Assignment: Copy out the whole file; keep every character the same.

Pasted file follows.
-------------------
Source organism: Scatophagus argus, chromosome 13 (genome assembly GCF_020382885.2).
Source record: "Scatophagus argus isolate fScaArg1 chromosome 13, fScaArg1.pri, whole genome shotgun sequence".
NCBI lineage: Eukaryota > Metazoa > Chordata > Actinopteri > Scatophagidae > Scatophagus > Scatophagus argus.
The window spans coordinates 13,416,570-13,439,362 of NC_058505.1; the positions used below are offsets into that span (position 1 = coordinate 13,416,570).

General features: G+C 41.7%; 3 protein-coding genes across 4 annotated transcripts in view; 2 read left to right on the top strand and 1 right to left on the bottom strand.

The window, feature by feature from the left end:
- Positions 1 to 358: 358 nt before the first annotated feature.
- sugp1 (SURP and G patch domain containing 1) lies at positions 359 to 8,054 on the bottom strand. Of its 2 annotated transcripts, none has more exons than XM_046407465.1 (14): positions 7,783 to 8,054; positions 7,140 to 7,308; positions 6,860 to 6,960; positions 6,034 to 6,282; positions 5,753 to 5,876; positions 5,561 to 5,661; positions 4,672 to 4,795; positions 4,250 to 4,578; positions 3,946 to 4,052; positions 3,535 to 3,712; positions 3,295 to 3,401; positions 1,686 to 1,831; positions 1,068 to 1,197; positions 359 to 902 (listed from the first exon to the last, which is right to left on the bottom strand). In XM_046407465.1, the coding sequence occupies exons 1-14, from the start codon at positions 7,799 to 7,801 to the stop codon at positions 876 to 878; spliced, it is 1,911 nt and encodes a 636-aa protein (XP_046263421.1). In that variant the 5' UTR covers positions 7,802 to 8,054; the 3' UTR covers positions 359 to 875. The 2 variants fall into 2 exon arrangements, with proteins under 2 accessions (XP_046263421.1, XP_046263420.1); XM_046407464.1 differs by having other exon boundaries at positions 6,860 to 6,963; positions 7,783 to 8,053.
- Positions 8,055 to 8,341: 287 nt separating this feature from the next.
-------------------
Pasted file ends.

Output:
Source organism: Scatophagus argus, chromosome 13 (genome assembly GCF_020382885.2).
Source record: "Scatophagus argus isolate fScaArg1 chromosome 13, fScaArg1.pri, whole genome shotgun sequence".
NCBI lineage: Eukaryota > Metazoa > Chordata > Actinopteri > Scatophagidae > Scatophagus > Scatophagus argus.
The window spans coordinates 13,416,570-13,439,362 of NC_058505.1; the positions used below are offsets into that span (position 1 = coordinate 13,416,570).

General features: G+C 41.7%; 3 protein-coding genes across 4 annotated transcripts in view; 2 read left to right on the top strand and 1 right to left on the bottom strand.

The window, feature by feature from the left end:
- Positions 1 to 358: 358 nt before the first annotated feature.
- sugp1 (SURP and G patch domain containing 1) lies at positions 359 to 8,054 on the bottom strand. Of its 2 annotated transcripts, none has more exons than XM_046407465.1 (14): positions 7,783 to 8,054; positions 7,140 to 7,308; positions 6,860 to 6,960; positions 6,034 to 6,282; positions 5,753 to 5,876; positions 5,561 to 5,661; positions 4,672 to 4,795; positions 4,250 to 4,578; positions 3,946 to 4,052; positions 3,535 to 3,712; positions 3,295 to 3,401; positions 1,686 to 1,831; positions 1,068 to 1,197; positions 359 to 902 (listed from the first exon to the last, which is right to left on the bottom strand). In XM_046407465.1, the coding sequence occupies exons 1-14, from the start codon at positions 7,799 to 7,801 to the stop codon at positions 876 to 878; spliced, it is 1,911 nt and encodes a 636-aa protein (XP_046263421.1). In that variant the 5' UTR covers positions 7,802 to 8,054; the 3' UTR covers positions 359 to 875. The 2 variants fall into 2 exon arrangements, with proteins under 2 accessions (XP_046263421.1, XP_046263420.1); XM_046407464.1 differs by having other exon boundaries at positions 6,860 to 6,963; positions 7,783 to 8,053.
- Positions 8,055 to 8,341: 287 nt separating this feature from the next.